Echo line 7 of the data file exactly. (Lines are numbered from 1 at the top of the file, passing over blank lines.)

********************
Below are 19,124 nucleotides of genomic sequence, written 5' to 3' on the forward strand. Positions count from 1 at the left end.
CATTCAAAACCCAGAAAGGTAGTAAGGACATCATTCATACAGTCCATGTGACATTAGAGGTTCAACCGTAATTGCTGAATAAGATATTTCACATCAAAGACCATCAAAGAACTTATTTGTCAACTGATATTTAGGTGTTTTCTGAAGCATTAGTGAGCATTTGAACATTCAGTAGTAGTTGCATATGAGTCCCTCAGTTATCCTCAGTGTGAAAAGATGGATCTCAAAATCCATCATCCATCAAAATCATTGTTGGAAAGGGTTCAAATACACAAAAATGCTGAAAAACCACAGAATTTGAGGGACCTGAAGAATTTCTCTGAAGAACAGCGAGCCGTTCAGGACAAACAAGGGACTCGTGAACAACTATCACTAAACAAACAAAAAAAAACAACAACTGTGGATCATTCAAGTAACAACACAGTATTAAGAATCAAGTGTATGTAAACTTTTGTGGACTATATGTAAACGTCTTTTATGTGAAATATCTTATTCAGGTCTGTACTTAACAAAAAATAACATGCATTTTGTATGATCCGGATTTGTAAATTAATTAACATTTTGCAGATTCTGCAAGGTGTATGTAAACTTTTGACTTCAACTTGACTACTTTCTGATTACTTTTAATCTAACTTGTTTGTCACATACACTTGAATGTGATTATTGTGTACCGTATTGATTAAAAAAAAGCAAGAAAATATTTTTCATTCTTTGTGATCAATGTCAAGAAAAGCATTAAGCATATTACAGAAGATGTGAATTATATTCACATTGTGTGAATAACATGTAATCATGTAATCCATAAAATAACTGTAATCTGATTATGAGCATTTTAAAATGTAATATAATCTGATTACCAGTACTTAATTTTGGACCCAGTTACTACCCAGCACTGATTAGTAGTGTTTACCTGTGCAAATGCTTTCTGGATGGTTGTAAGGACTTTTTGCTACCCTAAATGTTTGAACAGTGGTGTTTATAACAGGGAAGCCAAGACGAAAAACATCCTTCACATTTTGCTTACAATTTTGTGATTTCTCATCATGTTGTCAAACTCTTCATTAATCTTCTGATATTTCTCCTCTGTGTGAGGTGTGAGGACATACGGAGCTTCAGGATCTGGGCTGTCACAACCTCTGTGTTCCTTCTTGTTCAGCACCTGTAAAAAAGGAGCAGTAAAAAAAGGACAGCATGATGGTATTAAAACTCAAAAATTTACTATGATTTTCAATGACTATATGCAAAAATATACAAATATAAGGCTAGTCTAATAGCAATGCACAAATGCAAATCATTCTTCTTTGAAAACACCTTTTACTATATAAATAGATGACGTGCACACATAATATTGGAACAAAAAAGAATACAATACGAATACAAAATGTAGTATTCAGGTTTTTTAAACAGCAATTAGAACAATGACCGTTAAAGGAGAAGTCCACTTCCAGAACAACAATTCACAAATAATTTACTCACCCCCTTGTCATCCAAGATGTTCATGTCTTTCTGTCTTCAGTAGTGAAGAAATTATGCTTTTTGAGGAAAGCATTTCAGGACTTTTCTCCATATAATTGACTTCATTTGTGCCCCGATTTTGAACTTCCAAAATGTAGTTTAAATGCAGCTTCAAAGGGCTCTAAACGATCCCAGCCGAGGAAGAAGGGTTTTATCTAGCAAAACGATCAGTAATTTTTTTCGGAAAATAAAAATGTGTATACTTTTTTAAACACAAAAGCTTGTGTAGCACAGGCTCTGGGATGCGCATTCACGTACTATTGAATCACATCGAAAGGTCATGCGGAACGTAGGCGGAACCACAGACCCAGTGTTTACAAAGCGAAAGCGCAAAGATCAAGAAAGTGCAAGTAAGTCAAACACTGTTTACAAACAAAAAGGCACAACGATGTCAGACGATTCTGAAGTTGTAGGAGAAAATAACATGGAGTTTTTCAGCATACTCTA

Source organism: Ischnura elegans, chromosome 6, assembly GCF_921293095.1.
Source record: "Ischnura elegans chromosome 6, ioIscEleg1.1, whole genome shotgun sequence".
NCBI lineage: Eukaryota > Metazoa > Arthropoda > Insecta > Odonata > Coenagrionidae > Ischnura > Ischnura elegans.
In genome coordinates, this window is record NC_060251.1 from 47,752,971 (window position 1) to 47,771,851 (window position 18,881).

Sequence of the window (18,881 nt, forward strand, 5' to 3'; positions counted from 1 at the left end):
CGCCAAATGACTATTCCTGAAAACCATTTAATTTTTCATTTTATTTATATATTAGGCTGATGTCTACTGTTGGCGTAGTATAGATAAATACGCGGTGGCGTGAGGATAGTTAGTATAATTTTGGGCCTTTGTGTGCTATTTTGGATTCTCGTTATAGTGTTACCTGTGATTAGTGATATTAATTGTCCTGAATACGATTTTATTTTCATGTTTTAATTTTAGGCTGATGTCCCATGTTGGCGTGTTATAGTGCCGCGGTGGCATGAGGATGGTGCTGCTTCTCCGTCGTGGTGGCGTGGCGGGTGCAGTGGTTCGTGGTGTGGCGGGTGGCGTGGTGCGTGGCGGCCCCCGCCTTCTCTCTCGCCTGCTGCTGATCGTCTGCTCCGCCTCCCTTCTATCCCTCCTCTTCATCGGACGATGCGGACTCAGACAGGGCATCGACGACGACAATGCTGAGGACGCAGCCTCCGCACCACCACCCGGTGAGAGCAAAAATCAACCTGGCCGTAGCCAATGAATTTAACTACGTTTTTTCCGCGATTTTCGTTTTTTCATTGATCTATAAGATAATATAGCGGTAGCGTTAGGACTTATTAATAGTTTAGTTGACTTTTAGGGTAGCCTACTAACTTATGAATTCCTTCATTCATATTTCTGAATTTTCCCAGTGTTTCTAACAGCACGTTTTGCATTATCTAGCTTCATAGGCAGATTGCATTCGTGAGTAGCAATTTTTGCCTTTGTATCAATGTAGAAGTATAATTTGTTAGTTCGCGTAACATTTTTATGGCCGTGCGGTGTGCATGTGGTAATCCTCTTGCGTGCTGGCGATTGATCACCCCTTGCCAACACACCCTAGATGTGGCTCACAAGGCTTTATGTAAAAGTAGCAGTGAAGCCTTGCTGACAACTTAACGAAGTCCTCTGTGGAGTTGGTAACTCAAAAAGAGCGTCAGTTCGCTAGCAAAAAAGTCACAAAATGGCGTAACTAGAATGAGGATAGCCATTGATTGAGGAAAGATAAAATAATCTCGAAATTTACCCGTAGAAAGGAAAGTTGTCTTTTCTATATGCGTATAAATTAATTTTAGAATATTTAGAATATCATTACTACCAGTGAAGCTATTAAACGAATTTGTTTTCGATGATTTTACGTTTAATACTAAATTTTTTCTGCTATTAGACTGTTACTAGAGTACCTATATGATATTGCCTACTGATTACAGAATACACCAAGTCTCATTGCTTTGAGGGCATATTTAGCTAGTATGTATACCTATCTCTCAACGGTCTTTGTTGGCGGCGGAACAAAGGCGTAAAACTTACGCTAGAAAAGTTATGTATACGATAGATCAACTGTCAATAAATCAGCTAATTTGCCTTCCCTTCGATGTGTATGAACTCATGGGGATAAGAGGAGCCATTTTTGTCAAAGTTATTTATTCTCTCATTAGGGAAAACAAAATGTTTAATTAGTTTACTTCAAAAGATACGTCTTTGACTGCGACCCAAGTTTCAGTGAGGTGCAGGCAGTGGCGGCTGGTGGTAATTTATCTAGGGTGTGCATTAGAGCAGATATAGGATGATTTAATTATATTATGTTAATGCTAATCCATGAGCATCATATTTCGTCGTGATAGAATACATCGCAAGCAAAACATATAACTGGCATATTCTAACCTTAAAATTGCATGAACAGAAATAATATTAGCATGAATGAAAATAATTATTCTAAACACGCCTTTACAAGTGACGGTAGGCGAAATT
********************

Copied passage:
Sequence of the window (18,881 nt, forward strand, 5' to 3'; positions counted from 1 at the left end):